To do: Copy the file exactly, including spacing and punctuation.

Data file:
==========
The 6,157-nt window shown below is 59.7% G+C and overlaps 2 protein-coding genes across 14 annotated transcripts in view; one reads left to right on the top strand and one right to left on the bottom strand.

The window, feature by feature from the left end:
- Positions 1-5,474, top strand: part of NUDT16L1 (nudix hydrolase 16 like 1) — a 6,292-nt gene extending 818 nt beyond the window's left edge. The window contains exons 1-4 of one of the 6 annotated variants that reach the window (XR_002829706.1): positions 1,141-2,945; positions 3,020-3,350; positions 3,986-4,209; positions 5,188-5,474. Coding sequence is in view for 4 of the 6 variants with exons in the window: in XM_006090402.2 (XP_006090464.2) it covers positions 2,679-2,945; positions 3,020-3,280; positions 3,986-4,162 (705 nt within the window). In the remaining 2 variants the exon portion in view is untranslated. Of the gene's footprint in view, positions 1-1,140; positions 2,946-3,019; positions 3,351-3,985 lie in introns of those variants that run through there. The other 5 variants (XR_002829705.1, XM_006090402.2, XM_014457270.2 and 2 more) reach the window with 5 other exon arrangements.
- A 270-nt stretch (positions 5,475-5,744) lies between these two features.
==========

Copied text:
The 6,157-nt window shown below is 59.7% G+C and overlaps 2 protein-coding genes across 14 annotated transcripts in view; one reads left to right on the top strand and one right to left on the bottom strand.

The window, feature by feature from the left end:
- Positions 1-5,474, top strand: part of NUDT16L1 (nudix hydrolase 16 like 1) — a 6,292-nt gene extending 818 nt beyond the window's left edge. The window contains exons 1-4 of one of the 6 annotated variants that reach the window (XR_002829706.1): positions 1,141-2,945; positions 3,020-3,350; positions 3,986-4,209; positions 5,188-5,474. Coding sequence is in view for 4 of the 6 variants with exons in the window: in XM_006090402.2 (XP_006090464.2) it covers positions 2,679-2,945; positions 3,020-3,280; positions 3,986-4,162 (705 nt within the window). In the remaining 2 variants the exon portion in view is untranslated. Of the gene's footprint in view, positions 1-1,140; positions 2,946-3,019; positions 3,351-3,985 lie in introns of those variants that run through there. The other 5 variants (XR_002829705.1, XM_006090402.2, XM_014457270.2 and 2 more) reach the window with 5 other exon arrangements.
- A 270-nt stretch (positions 5,475-5,744) lies between these two features.